The most satisfying way to explore the twin bays of Naples and Salerno is on foot.
Campania provides spectacular topography for walking, combining dramatic coastlines and mountains with captivating cityscapes. Modern life hurtles along atop medieval and ancient layers in Napoli. The Bay of Naples sits on a tectonic fault that bubbles with volcanism; there’s also a limestone spur of the Apennines that has buckled to form the dazzling Amalfi Coast and Capri.
West of Naples and to just to the east around Vesuvius, you can walk amid active and dormant volcanoes. The archaeological sites Pompeii and Herculaneum provide a chance to follow in the footsteps of Roman citizens. Vesuvius lies within a national park that is worth seeking out as it’s not often you can feel the steaming heat warming your soles. Rare orchids, lichens, and lizard species thrive in adversity here. Towards Sorrento, Amalfi, and Capri, shepherds and trekkers share the limestone coastline along mule tracks and terraced olive groves.
Path of the Gods
WHERE: Amalfi Coast, Naples
High up the limestone cliffs of the Amalfi Coast, centuries-old trails and mule tracks provide some of the most spectacular hiking in Europe. The classic Sentiero degli Dei route links the hilltop towns of Agerola to Nocelle and is best tackled westwards for the most awesome views. Reaching the mountain pass Colle Serra (1900 feet), walkers can picnic in the wildflower-filled terraces grazed by sheep and goats and walk past chestnut and oak trees and macchia mediterranea scrub. Adventurous types should seek out the Vallone di Grarelle with its pinnacles and caves.
INSIDER TIPPack a picnic before ascending. Alongside some pomodori and panini in the villages, you can pick up the freshest Agerola cheeses, such as fior di latte (cow’s milk mozzarella) and Provolone di Monaco.
Lungomare di Napoli
WHERE: Naples, Italy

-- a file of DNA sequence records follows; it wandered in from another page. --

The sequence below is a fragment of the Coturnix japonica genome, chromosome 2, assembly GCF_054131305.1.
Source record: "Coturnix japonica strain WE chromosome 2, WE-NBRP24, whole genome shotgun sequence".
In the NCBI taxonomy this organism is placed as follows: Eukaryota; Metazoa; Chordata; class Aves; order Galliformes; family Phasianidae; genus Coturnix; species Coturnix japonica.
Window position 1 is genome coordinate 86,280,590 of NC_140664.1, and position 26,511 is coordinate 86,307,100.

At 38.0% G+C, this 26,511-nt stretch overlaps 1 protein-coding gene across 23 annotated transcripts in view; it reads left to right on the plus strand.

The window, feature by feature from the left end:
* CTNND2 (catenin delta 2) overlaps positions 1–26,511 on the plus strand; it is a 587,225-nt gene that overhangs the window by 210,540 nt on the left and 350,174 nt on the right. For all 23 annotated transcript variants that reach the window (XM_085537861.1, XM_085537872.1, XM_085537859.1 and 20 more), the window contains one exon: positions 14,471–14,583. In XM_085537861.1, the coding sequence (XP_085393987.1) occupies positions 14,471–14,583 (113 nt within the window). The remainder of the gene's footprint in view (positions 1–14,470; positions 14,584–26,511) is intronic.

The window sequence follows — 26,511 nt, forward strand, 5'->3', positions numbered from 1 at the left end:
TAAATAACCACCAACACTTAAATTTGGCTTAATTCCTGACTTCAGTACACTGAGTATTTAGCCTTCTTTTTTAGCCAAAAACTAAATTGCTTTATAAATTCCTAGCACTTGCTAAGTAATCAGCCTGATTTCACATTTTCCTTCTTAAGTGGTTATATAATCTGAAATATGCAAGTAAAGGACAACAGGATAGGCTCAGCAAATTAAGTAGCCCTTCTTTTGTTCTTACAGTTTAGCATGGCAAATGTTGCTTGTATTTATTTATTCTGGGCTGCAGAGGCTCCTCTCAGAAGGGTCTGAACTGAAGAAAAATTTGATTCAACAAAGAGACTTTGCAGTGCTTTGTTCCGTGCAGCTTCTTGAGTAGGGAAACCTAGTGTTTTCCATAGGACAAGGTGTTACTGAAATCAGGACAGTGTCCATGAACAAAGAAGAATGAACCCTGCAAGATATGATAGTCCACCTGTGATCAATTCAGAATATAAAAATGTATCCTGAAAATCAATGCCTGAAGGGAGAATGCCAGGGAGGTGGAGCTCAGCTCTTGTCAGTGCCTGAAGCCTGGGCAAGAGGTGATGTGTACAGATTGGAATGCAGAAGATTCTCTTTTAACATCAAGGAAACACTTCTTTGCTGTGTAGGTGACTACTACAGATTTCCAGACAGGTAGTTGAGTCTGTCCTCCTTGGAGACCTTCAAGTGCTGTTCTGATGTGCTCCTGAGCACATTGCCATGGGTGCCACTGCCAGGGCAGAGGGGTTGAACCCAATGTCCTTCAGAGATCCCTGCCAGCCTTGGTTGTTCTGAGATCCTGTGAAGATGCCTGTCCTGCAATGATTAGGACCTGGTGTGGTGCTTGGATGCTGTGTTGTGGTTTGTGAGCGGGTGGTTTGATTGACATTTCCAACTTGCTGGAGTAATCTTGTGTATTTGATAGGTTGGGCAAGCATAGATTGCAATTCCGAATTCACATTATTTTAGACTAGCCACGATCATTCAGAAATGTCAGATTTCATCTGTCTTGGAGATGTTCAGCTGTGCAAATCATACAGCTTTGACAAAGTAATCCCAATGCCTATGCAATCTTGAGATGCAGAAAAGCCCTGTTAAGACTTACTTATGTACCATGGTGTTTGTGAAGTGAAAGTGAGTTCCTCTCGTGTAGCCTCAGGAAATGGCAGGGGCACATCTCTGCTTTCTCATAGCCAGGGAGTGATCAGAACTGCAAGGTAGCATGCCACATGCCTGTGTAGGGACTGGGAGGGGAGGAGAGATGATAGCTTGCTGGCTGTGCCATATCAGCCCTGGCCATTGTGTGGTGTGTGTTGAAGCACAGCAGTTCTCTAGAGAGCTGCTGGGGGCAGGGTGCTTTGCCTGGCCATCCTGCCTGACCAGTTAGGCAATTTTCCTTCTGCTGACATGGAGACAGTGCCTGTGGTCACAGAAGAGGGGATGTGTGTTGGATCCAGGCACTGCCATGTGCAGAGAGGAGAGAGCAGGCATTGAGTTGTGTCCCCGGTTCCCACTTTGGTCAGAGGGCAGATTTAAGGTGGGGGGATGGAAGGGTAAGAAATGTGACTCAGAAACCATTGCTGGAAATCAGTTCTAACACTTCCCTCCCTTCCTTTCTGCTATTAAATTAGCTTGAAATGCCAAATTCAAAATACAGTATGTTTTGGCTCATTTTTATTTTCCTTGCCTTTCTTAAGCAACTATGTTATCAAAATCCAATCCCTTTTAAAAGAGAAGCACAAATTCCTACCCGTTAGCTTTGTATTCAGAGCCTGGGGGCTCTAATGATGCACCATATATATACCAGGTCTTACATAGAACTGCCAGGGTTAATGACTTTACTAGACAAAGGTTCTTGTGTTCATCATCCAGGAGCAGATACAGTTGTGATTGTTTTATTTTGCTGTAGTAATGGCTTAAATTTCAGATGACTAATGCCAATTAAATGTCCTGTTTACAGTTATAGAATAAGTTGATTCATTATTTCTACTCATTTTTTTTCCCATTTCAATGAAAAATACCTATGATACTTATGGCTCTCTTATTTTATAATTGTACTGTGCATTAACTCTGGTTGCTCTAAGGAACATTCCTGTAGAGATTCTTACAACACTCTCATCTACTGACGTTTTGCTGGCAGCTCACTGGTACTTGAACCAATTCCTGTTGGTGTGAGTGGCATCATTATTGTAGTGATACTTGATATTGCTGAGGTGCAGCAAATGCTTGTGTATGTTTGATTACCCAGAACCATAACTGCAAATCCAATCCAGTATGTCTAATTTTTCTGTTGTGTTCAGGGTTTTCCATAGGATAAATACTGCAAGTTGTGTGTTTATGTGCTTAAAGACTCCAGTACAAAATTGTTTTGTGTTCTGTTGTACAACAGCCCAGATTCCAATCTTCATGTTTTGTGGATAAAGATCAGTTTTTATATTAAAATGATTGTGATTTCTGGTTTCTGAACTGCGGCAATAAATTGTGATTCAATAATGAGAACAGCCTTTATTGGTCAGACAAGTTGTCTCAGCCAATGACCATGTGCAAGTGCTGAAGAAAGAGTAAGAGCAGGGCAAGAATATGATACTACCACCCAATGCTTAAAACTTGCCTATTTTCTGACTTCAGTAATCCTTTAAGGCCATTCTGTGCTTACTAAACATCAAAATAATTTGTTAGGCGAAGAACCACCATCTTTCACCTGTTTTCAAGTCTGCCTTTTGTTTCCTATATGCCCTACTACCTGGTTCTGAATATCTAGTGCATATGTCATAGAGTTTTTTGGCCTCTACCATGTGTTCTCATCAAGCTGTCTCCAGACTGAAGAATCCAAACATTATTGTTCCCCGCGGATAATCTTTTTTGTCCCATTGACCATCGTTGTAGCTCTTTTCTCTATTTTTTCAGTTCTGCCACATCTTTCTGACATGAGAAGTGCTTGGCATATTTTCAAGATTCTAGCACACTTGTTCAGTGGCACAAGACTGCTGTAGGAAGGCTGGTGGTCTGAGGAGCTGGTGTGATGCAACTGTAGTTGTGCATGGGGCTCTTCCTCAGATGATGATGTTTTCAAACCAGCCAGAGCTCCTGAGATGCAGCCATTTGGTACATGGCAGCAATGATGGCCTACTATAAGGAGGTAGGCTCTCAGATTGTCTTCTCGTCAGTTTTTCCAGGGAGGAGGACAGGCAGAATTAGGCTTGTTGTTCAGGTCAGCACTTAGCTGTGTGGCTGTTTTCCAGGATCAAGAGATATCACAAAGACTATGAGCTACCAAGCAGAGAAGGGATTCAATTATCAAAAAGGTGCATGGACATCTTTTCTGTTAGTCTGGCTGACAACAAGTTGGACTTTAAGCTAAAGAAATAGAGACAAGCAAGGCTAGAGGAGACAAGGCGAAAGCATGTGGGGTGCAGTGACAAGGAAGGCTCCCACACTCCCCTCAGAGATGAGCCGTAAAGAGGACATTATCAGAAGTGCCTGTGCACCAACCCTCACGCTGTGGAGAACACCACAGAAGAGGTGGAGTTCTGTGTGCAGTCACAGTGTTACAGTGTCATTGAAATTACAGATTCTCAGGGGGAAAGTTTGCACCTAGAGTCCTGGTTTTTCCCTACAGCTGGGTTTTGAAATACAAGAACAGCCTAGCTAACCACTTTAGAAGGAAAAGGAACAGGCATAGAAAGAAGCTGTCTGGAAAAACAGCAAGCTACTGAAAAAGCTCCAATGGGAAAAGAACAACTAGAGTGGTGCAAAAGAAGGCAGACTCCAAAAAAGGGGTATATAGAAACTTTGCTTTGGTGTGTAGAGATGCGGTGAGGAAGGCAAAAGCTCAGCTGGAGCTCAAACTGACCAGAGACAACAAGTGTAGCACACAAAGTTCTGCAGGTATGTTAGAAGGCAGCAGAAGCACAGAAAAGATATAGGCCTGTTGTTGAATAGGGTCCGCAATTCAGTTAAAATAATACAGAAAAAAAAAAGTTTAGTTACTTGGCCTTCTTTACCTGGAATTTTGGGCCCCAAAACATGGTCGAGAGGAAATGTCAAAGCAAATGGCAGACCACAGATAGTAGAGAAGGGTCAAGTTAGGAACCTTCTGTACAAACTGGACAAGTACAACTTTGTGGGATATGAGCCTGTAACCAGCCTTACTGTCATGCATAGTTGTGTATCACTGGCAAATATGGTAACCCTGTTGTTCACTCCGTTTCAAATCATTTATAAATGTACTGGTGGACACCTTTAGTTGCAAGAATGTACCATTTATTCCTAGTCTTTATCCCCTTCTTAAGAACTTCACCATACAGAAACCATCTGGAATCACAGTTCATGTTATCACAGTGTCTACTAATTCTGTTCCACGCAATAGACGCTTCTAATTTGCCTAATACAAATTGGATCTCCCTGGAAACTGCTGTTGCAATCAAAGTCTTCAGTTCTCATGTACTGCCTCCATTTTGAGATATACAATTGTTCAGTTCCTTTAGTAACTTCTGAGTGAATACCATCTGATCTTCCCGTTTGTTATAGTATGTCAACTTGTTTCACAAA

For the ultimate gelato-slurping Neapolitan family passeggiata head to this scenic waterfront promenade in Naples, lined with restaurants and many an ornate statue and attractionIts present form took shape after a cholera outbreak in 1884, when the nascent Italian state enacted Il Risanamento (urban renewal), sweeping away old fishing communities and slums and reclaiming land from the sea. Up until 2012, this sweep of coastline was spoiled by roaring traffic, then Mayor Luigi de Magistris created the lungomare liberato (a waterfront freed of traffic).
INSIDER TIPFor an alternative and leisurely view of the lungomare, hire a bike and cycle the entire stretch. Some pizzerie even have them available to patrons so you can burn some calories after your margherita and birra.
Vesuvius National Park
WHERE: Ercolano, Vesuvius
As well as the short walk up to the crater rim of Vesuvius from the official car park, there are 11 trails within the Parco Nazionale di Vesuvio. Those after an epic trek should opt for Trail 4 through the Tirone Alto Forestry Nature Reserve established in 1974. On this seven-mile, six-hour hike, you can spot rare orchids and abundant wildlife, including snakes, hares, foxes, lizards, and cuckoos. Between the trees there are views of the bay, up to the Gran Cono and towards the lava flows of 1944.
WHERE: Ercolano, Italy
Most people head straight to Pompeii to dig deeper into the history of the infamous AD 79 eruption, but Herculaneum is easier to get around and has riches aplenty. So far there are just six Insulae (blocks) that have been excavated and lots to see within a manageable hoofing distance.
INSIDER TIPIf extremely hot or other extreme weather is forecast, a visit to Herculaneum is the sensible option over Pompeii.